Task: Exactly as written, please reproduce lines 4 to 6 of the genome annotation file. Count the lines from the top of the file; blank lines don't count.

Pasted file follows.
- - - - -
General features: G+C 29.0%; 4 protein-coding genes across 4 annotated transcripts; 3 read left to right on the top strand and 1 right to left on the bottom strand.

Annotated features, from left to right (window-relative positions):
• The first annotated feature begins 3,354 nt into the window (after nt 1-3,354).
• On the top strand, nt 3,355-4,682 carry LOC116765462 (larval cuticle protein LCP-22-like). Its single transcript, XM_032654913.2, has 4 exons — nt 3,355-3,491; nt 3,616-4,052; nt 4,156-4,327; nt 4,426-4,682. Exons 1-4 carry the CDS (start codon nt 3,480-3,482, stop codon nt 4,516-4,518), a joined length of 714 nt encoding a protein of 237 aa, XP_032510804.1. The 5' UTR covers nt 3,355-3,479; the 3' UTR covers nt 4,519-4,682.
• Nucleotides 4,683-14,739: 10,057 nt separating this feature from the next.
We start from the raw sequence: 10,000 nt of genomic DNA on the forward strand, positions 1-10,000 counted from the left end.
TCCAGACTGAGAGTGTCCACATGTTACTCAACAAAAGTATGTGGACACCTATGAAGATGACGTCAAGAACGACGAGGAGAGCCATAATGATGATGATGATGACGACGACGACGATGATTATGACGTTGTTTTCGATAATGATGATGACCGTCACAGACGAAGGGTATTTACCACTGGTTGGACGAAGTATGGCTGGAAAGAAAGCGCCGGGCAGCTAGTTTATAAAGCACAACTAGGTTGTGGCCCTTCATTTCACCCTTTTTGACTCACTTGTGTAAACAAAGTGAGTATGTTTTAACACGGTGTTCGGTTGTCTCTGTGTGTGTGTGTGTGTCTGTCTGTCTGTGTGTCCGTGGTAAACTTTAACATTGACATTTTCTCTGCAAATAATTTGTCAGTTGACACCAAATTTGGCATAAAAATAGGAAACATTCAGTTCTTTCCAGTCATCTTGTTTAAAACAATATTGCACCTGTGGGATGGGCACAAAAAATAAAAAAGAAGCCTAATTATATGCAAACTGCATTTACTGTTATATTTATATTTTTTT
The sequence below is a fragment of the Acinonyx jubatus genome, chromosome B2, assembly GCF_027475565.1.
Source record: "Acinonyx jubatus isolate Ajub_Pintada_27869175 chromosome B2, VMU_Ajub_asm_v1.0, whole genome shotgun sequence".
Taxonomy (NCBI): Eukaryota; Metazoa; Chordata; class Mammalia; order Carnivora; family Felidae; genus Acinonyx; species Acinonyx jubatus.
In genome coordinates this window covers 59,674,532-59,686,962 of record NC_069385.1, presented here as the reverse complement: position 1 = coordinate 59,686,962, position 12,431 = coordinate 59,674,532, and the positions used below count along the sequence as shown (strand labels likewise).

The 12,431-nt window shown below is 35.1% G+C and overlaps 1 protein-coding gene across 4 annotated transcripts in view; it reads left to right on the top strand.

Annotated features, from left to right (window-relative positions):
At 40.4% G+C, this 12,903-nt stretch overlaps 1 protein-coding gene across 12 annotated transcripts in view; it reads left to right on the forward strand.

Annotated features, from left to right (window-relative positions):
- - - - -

• On the top strand, nt 3,355-4,682 carry LOC116765462 (larval cuticle protein LCP-22-like). Its single transcript, XM_032654913.2, has 4 exons — nt 3,355-3,491; nt 3,616-4,052; nt 4,156-4,327; nt 4,426-4,682. Exons 1-4 carry the CDS (start codon nt 3,480-3,482, stop codon nt 4,516-4,518), a joined length of 714 nt encoding a protein of 237 aa, XP_032510804.1. The 5' UTR covers nt 3,355-3,479; the 3' UTR covers nt 4,519-4,682.
• Nucleotides 4,683-14,739: 10,057 nt separating this feature from the next.
We start from the raw sequence: 10,000 nt of genomic DNA on the forward strand, positions 1-10,000 counted from the left end.